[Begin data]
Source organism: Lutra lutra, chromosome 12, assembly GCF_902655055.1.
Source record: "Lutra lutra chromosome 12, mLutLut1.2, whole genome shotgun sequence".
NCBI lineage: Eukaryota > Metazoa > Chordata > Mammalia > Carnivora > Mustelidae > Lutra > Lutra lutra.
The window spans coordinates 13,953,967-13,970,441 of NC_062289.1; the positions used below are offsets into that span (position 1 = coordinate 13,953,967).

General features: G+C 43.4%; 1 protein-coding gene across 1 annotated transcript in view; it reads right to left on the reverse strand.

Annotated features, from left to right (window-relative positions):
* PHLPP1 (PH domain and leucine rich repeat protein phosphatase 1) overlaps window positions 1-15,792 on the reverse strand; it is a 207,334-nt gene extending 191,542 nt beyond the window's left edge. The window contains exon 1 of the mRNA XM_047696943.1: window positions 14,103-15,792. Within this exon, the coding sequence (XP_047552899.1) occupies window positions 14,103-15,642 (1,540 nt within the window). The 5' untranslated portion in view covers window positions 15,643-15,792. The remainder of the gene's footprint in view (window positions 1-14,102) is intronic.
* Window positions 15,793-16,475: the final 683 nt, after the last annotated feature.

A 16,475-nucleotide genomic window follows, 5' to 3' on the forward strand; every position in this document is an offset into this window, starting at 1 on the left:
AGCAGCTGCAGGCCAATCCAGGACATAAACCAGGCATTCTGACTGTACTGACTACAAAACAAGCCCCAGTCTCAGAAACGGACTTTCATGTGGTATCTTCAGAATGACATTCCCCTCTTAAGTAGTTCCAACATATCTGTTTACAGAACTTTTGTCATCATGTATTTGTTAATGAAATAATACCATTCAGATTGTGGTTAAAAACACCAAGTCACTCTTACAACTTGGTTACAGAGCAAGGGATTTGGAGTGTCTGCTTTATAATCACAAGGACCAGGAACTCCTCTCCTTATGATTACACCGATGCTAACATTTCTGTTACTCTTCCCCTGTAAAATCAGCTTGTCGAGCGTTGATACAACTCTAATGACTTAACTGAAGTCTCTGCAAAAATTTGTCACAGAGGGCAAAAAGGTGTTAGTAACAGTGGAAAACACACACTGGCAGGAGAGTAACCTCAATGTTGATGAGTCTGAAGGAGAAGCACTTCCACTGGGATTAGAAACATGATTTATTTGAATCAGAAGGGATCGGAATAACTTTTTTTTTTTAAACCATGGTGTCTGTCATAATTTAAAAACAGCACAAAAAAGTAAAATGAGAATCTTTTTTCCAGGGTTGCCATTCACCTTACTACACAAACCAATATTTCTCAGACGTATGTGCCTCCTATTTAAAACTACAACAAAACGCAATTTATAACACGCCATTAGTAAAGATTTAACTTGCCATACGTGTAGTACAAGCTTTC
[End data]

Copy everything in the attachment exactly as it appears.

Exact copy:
Source organism: Lutra lutra, chromosome 12, assembly GCF_902655055.1.
Source record: "Lutra lutra chromosome 12, mLutLut1.2, whole genome shotgun sequence".
NCBI lineage: Eukaryota > Metazoa > Chordata > Mammalia > Carnivora > Mustelidae > Lutra > Lutra lutra.
The window spans coordinates 13,953,967-13,970,441 of NC_062289.1; the positions used below are offsets into that span (position 1 = coordinate 13,953,967).

General features: G+C 43.4%; 1 protein-coding gene across 1 annotated transcript in view; it reads right to left on the reverse strand.

Annotated features, from left to right (window-relative positions):
* PHLPP1 (PH domain and leucine rich repeat protein phosphatase 1) overlaps window positions 1-15,792 on the reverse strand; it is a 207,334-nt gene extending 191,542 nt beyond the window's left edge. The window contains exon 1 of the mRNA XM_047696943.1: window positions 14,103-15,792. Within this exon, the coding sequence (XP_047552899.1) occupies window positions 14,103-15,642 (1,540 nt within the window). The 5' untranslated portion in view covers window positions 15,643-15,792. The remainder of the gene's footprint in view (window positions 1-14,102) is intronic.
* Window positions 15,793-16,475: the final 683 nt, after the last annotated feature.

A 16,475-nucleotide genomic window follows, 5' to 3' on the forward strand; every position in this document is an offset into this window, starting at 1 on the left:
AGCAGCTGCAGGCCAATCCAGGACATAAACCAGGCATTCTGACTGTACTGACTACAAAACAAGCCCCAGTCTCAGAAACGGACTTTCATGTGGTATCTTCAGAATGACATTCCCCTCTTAAGTAGTTCCAACATATCTGTTTACAGAACTTTTGTCATCATGTATTTGTTAATGAAATAATACCATTCAGATTGTGGTTAAAAACACCAAGTCACTCTTACAACTTGGTTACAGAGCAAGGGATTTGGAGTGTCTGCTTTATAATCACAAGGACCAGGAACTCCTCTCCTTATGATTACACCGATGCTAACATTTCTGTTACTCTTCCCCTGTAAAATCAGCTTGTCGAGCGTTGATACAACTCTAATGACTTAACTGAAGTCTCTGCAAAAATTTGTCACAGAGGGCAAAAAGGTGTTAGTAACAGTGGAAAACACACACTGGCAGGAGAGTAACCTCAATGTTGATGAGTCTGAAGGAGAAGCACTTCCACTGGGATTAGAAACATGATTTATTTGAATCAGAAGGGATCGGAATAACTTTTTTTTTTTAAACCATGGTGTCTGTCATAATTTAAAAACAGCACAAAAAAGTAAAATGAGAATCTTTTTTCCAGGGTTGCCATTCACCTTACTACACAAACCAATATTTCTCAGACGTATGTGCCTCCTATTTAAAACTACAACAAAACGCAATTTATAACACGCCATTAGTAAAGATTTAACTTGCCATACGTGTAGTACAAGCTTTC